Between them are 718 tournaments and 39 years of competition on the Bassmaster tours. After nearly four decades you might think Paul Elias and Shaw Grigsby are slowing down as they near the end of their careers as full-time pros. Use the age card as excuses to go out late, come in early during practice at the Bassmaster Elite Series.
Not so and not even close.
Without fail the first two boats launched on any given morning of competition belong to Elias, 67 years old, and Grigsby, age 62. Arriving on average 90 minutes before the first boat leaves the dock defines why the two stalwarts of the game remain competitive.
“What a great sport, one that we can just continue enjoying, while remaining competitive,” said Grigsby, bearing his usual smile, as he sipped a cup of coffee.
“It’s all I’ve ever known, just part of who I am and always will be,” added Elias, the softer spoken of the two running mates. “I still enjoy it now just as much as when I started.”
That was a long time ago. Elias joined the tour in 1979 and Grigsby came along three years later. Both enjoyed early success, Elias winning the 1982 Bassmaster Classic and both anglers racking up 16 appearances in the world championship. Grigsby has $2.1 million in earnings and Elias has $1.1 million. Any doubt either has backed off the throttle was erased when Elias won an Elite Series event in 2008, or 26 years after his Classic victory.
Going against the grain of textbook bass fishing was a trait developed early on by Grigsby and Elias, and in fact, they refined two mainstream bass fishing techniques.
Elias won the Classic on the Alabama River using until then an undefined technique. He kneeled on the casting deck, thrusting his 6-foot fishing rod below the surface to gain more depth for his crankbait. Bassmaster Magazine called the technique “kneeling and reeling” and deep cranking was born. Elias then worked with Mann’s Bait Co. to develop the first true deep diving crankbait, namely the 20+ model capable of running 20 feet.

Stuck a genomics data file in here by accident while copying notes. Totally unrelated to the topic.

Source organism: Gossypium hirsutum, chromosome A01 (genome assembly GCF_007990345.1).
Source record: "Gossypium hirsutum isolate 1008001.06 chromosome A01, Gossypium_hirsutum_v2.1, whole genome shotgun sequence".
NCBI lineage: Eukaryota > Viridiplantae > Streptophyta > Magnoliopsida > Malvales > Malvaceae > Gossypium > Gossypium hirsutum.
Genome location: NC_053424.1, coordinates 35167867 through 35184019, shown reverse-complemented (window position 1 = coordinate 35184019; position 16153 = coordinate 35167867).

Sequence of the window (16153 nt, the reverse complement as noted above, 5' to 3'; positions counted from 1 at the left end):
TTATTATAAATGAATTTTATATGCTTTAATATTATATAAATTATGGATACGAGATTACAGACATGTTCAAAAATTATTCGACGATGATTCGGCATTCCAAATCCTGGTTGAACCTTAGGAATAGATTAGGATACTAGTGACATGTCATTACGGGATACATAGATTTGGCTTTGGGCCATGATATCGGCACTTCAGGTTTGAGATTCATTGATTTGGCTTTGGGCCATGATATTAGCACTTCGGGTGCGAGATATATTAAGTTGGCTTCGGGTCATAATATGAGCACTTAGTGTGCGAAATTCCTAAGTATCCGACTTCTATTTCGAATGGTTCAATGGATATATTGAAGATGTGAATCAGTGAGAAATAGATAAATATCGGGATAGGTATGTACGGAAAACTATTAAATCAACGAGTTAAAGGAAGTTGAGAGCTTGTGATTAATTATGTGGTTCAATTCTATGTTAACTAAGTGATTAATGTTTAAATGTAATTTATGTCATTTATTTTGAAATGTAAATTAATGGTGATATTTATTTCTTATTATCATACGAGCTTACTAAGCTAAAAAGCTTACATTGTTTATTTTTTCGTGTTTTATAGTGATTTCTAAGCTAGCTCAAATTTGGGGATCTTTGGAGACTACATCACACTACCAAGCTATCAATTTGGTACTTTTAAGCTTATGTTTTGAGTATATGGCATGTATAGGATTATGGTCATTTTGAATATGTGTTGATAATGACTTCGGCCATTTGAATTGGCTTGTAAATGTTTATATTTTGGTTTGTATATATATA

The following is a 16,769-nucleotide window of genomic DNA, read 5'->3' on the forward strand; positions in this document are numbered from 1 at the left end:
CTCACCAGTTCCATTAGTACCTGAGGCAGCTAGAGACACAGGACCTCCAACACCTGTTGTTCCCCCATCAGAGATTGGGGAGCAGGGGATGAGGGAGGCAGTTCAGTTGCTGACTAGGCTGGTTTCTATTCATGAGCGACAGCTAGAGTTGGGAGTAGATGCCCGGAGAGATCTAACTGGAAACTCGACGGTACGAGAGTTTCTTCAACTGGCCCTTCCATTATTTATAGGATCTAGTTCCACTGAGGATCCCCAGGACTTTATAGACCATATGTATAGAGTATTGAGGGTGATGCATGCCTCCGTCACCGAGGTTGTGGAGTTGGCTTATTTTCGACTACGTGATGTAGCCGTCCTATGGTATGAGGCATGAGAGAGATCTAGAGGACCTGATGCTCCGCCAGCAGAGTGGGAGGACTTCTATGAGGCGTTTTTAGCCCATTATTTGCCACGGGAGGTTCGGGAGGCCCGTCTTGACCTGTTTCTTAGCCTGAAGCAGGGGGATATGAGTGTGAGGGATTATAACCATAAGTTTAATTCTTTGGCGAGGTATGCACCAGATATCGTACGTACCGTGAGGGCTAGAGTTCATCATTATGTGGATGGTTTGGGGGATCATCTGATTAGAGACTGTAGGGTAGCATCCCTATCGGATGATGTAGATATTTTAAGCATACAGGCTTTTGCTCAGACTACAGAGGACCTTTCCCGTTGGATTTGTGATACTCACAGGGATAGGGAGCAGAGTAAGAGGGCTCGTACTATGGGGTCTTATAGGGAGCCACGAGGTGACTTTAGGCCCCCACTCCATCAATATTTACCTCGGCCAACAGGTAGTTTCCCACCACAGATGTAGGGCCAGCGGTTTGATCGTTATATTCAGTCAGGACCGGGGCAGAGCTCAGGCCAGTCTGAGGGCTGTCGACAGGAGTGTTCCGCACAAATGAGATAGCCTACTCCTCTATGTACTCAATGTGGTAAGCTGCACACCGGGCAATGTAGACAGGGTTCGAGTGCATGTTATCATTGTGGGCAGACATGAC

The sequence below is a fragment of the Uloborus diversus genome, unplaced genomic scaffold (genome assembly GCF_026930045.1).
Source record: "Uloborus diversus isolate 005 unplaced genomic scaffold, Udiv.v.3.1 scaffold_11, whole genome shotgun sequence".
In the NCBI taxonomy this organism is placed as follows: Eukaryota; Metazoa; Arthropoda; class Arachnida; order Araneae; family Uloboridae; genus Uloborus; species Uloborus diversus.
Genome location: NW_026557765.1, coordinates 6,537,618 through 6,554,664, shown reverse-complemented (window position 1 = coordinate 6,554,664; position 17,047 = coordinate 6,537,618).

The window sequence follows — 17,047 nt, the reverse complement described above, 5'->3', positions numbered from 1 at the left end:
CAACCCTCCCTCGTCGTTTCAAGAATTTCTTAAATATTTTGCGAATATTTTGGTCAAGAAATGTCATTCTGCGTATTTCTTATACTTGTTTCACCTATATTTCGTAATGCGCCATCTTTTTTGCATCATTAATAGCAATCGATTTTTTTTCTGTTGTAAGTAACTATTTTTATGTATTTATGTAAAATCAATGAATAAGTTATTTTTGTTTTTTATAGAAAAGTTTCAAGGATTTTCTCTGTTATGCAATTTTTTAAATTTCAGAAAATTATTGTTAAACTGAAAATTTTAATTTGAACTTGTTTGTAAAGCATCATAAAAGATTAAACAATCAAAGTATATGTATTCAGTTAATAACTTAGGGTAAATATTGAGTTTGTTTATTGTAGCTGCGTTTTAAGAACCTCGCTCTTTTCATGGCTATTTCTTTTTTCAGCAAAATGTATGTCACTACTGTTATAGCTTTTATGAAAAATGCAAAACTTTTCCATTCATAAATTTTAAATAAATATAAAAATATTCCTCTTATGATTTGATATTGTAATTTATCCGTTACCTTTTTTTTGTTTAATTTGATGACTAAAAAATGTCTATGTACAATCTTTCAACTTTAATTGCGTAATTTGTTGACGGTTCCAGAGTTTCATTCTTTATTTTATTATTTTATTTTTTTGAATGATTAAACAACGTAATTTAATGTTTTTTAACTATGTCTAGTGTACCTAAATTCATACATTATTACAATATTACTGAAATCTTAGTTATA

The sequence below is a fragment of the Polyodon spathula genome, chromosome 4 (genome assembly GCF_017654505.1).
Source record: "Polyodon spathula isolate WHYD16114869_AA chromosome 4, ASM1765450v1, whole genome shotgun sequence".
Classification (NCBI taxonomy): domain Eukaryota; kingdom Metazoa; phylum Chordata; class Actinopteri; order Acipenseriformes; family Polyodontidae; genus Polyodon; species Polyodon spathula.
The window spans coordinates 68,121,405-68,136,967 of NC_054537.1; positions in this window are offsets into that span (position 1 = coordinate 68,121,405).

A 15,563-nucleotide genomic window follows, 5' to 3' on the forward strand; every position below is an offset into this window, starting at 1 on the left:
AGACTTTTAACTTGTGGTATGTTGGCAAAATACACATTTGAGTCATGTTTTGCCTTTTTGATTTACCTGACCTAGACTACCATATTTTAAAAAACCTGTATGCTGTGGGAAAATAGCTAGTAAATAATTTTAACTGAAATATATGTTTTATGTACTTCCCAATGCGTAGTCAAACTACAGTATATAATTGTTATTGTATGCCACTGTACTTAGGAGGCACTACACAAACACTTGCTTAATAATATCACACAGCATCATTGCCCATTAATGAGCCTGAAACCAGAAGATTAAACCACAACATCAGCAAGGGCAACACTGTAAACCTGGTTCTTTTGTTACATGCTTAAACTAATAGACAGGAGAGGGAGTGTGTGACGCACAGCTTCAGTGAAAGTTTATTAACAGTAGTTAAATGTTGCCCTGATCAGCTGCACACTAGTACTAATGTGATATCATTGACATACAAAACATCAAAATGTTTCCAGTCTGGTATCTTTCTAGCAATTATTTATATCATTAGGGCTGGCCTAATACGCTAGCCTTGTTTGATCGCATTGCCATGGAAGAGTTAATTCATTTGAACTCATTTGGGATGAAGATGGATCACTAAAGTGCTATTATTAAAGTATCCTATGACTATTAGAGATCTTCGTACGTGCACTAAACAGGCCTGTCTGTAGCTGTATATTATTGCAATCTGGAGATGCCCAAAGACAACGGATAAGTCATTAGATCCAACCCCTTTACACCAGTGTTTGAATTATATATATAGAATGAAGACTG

Grigsby developed a knack for seeing and catching bedding bass in the spring fed rivers and lakes around his home in north Florida. Sight fishing as we know it today originated with Grigsby, as he honed the technique across the country by winning B.A.S.S. events.
Here’s how the brotherhood began and endures between two old friends.
How did you meet?
We met at a photo shoot on the phosphate pits in central Florida, sometime back in the mid-1980s. Everyone had gone back to the hotel except for us. We found an old johnboat with a paddle, and Paul said he knew how to scull. We just whacked ‘em and have been friends ever since.
We already knew each other as competitors on the tour. We were the only anglers choosing to stay and just fun fish after that photo shoot. We had a blast. Shaw was the same competitor, and enjoyed it so much, as he was when we fished for money. We’ve been close friends ever since.
What keeps you close friends, running mates, after 30 years?
It’s the trust factor from having known each other for so many years. Also having gone through so much and witnessing the sport grow and evolve. When one of us needs motivation the other is always there to help.
How close we are in age, just having been around each other on the road for so many years. It’s really much different than being around home, because the guys you are close to become your family.
What keeps driving him to compete at the highest level?
There is a constant drive to always do well, make the Classic and have another shot at it, even after all those years since he won it.
His enthusiasm. Shaw gets pretty animated when he tells a fishing story or what happened on the water. It’s obvious he not only enjoys it but lives for it, every single day.
What do you envy about him?
That he still has that burning desire to win. In practice I take pride in getting in a solid 12 or 13 hours on the water and then call it a day. He could go for 15 hours or more, no question. I really envy his endurance.
Just the opposite of how he works. He can get out at a decent hour like 5 o’clock, come back 12 hours later and be satisfied. I don’t have that level of confidence. I'd feel like I left something out there if I came in that soon. I envy his confidence level.
What is something about him most people don’t know?
That he is very religious and family oriented, keeps up with his kids and grandkids.
The same thing, he is very much a family man and it takes priority over his fishing.
He can’t see worth a darn.
He’s hard of hearing, or at least pretends to be when I’m trying to make a point.